Since race prejudice is by all odds the greatest obstacle to democratic unification of the South--and hence is the greatest barrier to Southern progress--an understanding of how prejudice is made, not born, is essential to an understanding of "how come" the South is so sorely afflicted in this respect.
Needless to say, such prejudice is not indigenous to the South alone, nor does it arise from any innate propensity of Southerners.
Before man, prejudice was. Prejudice came into being when the first animal developed sufficient memory to enable it to sustain anger, and human prejudice is simply animal prejudice in its most intricate form. Instinctive xenophobia--fear of the unknown--is common to man and many other animals. A gift of natural selection, its efficacy as a lifesaver in a predatory world has brought it down to us through eons of time. Thus the child's first thought upon being confronted by a strange animal, human or otherwise, is "Will it bite?" If it does bite, then the child's worst fears are confirmed and a complicated sequence of emotional and psychological reactions sets in which may culminate in prejudice and hate.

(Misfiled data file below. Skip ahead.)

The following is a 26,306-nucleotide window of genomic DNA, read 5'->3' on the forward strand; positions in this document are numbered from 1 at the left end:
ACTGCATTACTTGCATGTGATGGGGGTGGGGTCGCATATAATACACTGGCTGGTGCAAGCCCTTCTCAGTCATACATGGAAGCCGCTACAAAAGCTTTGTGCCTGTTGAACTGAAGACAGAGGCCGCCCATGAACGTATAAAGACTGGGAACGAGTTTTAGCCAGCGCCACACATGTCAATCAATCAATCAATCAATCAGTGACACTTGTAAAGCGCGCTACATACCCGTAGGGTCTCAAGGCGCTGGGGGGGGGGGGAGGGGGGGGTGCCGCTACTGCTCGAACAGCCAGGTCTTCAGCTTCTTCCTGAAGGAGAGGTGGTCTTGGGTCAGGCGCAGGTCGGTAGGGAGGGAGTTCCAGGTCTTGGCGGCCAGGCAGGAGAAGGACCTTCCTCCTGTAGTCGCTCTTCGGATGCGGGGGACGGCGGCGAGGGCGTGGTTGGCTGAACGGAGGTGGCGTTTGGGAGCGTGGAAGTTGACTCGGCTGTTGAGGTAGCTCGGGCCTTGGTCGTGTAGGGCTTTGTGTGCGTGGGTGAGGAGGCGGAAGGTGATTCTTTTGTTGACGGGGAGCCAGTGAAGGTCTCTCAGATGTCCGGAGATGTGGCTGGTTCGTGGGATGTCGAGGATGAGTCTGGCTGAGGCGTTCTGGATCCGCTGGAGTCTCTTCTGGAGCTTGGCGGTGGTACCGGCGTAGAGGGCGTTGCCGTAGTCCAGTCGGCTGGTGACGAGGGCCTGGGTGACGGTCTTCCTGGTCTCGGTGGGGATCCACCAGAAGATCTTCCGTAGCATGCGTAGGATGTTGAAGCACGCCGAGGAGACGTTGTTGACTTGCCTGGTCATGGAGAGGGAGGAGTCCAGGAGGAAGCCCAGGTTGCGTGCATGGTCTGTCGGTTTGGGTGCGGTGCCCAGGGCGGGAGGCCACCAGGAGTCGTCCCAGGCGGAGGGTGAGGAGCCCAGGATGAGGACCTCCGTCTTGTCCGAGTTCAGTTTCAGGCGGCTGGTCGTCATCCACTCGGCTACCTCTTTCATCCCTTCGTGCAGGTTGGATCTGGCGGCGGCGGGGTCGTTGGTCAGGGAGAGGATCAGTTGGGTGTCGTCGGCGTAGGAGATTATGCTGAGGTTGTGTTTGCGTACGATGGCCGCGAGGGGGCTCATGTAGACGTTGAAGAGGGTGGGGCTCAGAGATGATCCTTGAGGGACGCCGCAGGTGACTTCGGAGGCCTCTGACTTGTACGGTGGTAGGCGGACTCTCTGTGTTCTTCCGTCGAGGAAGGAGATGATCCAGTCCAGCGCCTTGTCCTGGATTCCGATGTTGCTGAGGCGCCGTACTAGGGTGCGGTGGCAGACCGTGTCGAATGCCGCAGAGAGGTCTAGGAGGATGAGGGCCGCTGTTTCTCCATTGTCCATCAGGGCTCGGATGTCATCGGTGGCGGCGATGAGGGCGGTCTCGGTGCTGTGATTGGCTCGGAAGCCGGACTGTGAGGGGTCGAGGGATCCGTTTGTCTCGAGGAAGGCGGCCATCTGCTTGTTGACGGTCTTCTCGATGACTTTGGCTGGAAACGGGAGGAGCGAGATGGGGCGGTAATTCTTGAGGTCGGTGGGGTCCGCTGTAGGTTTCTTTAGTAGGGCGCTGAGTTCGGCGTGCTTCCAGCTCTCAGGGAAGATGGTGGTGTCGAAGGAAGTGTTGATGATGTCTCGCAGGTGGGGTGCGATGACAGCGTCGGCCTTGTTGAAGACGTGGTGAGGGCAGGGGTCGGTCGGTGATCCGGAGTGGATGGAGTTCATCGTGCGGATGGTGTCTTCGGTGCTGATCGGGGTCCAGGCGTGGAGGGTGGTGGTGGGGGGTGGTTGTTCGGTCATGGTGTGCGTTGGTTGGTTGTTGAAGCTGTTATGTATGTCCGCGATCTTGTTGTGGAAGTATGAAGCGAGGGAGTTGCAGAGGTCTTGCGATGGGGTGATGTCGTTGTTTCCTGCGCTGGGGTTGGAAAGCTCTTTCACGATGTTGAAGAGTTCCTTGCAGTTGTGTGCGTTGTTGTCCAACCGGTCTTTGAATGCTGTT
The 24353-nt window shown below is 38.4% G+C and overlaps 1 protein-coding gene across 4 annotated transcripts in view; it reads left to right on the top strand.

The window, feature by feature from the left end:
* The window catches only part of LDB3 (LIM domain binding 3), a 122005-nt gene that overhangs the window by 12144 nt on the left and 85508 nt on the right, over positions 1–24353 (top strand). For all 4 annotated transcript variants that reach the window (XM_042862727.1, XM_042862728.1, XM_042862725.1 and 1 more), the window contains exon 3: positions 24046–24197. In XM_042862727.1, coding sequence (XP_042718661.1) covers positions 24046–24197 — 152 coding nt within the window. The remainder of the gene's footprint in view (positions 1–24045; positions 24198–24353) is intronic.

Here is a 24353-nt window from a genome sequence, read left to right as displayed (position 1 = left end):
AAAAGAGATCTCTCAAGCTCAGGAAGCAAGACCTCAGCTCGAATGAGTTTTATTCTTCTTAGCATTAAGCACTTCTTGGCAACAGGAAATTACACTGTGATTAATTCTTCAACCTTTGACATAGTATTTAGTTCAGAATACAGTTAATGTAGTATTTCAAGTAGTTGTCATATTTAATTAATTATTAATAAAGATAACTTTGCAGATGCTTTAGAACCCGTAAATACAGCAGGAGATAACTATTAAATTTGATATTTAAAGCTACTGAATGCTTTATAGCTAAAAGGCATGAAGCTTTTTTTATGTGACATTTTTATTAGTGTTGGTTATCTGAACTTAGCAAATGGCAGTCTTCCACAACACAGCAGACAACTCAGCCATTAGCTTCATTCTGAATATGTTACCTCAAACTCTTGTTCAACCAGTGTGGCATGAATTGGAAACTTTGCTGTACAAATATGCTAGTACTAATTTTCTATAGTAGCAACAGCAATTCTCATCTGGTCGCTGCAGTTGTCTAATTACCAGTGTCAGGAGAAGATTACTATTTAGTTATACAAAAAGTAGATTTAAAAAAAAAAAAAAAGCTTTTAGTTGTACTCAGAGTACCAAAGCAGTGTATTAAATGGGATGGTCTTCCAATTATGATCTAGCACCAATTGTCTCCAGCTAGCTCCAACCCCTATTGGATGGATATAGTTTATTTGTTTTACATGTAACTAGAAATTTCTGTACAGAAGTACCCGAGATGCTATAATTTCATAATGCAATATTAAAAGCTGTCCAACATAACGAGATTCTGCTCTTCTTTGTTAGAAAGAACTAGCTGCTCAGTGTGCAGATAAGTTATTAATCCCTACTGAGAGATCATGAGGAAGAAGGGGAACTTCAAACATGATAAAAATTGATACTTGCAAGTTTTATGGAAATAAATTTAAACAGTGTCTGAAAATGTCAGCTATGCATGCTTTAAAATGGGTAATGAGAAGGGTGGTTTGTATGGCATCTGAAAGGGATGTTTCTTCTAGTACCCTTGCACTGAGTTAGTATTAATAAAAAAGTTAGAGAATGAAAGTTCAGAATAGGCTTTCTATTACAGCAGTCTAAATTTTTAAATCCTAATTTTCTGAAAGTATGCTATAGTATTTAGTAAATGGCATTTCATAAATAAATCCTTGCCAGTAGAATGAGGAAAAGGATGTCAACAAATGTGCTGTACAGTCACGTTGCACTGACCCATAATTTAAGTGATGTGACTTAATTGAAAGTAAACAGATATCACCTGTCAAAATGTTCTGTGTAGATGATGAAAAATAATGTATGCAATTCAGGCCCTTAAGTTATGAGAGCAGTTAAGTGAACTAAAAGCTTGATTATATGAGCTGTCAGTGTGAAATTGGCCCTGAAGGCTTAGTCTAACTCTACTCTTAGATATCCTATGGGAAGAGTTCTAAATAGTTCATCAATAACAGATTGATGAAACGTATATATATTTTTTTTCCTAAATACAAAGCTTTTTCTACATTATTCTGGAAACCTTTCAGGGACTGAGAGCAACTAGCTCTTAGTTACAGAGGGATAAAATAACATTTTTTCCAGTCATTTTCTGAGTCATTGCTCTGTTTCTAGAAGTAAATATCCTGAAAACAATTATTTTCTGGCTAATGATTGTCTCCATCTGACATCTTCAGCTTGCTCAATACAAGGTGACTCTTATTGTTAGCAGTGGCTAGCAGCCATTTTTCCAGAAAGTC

Primitive men no sooner became aware of their racial and cultural divergencies than they began to band together in tribes of their own kind--and individual xenophobias merged into group xenophobias. As such, they acquired the characteristics of mass psychology. The individual's fear of strange tribesmen was re-enforced by the identical fears of all his fellow tribesmen; and